Skip to Content
chevron-left chevron-right chevron-up chevron-right chevron-left arrow-back star phone quote checkbox-checked search wrench info shield play connection mobile coin-dollar spoon-knife ticket pushpin location gift fire feed bubbles home heart calendar price-tag credit-card clock envelop facebook instagram twitter youtube pinterest yelp google reddit linkedin envelope bbb pinterest homeadvisor angies

Gas leaks are a relatively common occurrence. While some exterior leaks may go unnoticed for a period of time, all gas leaks have the ability to become extremely dangerous. If you ever suspect that you may have a gas leak due to something you see, hear, or smell, then you should immediately evacuate the area and call 911.

How Dangerous Is a Gas Leak?

In an enclosed space, even a minor gas leak can be dangerous. Natural gas contains carbon monoxide, which isn’t safe for humans or animals to inhale. The gas essentially replaces oxygen, depriving our bodies of oxygenated blood. Being exposed to higher concentrations of carbon monoxide for any length of time can result in an emergency situation.

In addition to the risk of carbon monoxide poisoning, natural gas is highly flammable. A single spark has the potential to start a sudden and lively fire. This is a risk with outdoor and indoor leaks, but indoor leaks are a larger risk. Enclosed spaces simply allow the gas to become more concentrated.

Identifying a Gas Leak

It’s common knowledge that “rotten egg” smell was added to natural gas as a safety measure. What you might not know was that it was added in response to the tragic explosion of a Texas school in 1937. Ever since, people can count on the tell-tale smell to let them know when they have a natural gas leak. Unfortunately, it isn’t always a full-proof system.

If your sense of smell is impaired in any way, then you need to know the other key ways of identifying a gas leak. There are four other indicators that point to a gas leak that don’t require your sense of smell.

  • Look for broken pipes or partially turned stove top knobs.
  • Look for an exceedingly dry patch of grass if you suspect an exterior leak.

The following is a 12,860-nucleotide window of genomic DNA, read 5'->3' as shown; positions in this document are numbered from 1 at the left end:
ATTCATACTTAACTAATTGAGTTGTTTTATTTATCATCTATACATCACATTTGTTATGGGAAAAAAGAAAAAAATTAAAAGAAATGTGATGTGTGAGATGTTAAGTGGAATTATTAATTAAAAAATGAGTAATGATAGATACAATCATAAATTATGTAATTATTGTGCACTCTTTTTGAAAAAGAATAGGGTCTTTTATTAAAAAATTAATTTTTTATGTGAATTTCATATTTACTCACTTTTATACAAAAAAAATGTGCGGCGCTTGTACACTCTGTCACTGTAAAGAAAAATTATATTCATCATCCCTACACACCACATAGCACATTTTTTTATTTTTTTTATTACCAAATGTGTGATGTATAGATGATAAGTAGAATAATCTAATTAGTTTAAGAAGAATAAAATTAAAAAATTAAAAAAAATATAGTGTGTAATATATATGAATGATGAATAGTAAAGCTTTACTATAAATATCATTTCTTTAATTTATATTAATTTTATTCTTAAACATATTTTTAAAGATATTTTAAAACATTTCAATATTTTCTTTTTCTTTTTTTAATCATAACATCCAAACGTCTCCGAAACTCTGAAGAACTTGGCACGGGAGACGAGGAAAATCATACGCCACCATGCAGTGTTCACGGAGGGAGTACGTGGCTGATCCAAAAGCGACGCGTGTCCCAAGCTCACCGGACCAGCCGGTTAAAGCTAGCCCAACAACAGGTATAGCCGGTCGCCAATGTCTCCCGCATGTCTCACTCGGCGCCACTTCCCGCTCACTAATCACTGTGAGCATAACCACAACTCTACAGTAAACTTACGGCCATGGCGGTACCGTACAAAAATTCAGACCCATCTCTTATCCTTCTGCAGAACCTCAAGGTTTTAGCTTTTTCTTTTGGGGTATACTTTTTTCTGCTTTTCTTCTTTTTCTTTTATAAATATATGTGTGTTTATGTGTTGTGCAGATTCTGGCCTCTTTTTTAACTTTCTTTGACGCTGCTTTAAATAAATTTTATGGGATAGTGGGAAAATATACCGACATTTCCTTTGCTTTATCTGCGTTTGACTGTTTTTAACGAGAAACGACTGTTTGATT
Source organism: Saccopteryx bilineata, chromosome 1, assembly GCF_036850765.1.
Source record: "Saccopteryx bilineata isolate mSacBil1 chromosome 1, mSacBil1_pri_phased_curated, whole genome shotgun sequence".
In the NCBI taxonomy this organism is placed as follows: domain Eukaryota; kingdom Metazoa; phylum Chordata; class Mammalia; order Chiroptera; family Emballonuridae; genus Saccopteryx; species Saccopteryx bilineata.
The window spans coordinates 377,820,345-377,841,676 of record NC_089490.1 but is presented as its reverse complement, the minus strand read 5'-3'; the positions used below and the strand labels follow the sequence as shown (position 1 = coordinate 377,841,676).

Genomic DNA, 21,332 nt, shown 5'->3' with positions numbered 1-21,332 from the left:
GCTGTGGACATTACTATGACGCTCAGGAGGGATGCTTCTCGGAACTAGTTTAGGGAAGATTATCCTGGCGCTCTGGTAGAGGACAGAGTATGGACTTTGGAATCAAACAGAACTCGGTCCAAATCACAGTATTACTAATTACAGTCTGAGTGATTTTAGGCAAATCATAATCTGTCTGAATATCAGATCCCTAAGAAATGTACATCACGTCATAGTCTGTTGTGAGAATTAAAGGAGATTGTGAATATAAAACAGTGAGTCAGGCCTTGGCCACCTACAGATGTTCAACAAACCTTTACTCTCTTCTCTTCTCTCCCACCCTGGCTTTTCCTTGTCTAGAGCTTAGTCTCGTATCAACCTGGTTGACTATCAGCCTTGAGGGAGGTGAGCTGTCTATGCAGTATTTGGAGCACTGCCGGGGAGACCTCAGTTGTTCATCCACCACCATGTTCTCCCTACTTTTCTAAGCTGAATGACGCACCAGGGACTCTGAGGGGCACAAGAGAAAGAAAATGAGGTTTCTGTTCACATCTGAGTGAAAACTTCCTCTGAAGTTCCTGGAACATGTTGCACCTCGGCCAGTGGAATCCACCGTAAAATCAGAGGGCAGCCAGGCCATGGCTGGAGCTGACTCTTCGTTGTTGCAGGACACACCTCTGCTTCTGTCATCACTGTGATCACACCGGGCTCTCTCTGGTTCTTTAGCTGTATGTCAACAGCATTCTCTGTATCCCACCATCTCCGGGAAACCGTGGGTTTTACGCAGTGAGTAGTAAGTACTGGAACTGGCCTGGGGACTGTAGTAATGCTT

• Listen for hissing or whistling sounds.
  • Check your carbon monoxide detector.

Any of these indicate that you may have a gas leak. Even if you’re unsure, it is always better to evacuate the area. Don’t flip any light switches. Don’t use anything that can cause a spark.

Once you are in a safe place, you may call your local gas company and 911. The proper authorities will make sure the area is safe, and then you’ll be free to call in your local plumbing contractor in Highland Park to complete repairs.

Preventing Gas Leaks

There are two ways to prevent gas leaks: regular inspections and regular replacement. Your pipes are built to withstand a lot, but they aren’t permanent. Like everything else in your home, they wear down over time.

Having an inspection once per year or so is a great way to stay apprised of how your pipes are doing. With any luck, your pipes will get a clean bill of health, and you won’t have to worry about them for a while longer.

Taking Action

While most of your inspections will go by without incident, others won’t. Those inspections are the only way to catch damage before you experience a leak. If your inspector finds specific areas of damage or recommends a total pipe replacement, then it’s in your best interest to follow through with those recommendations.

The good news is that New Generation Plumbing offers gas repiping services in Highland Park. Their certified staff will start with a complete inspection to check for other leaks or areas in need of repair. Once they’re done repiping everything that needs replacement, you can sleep easy knowing that your gas lines are in tip-top shape.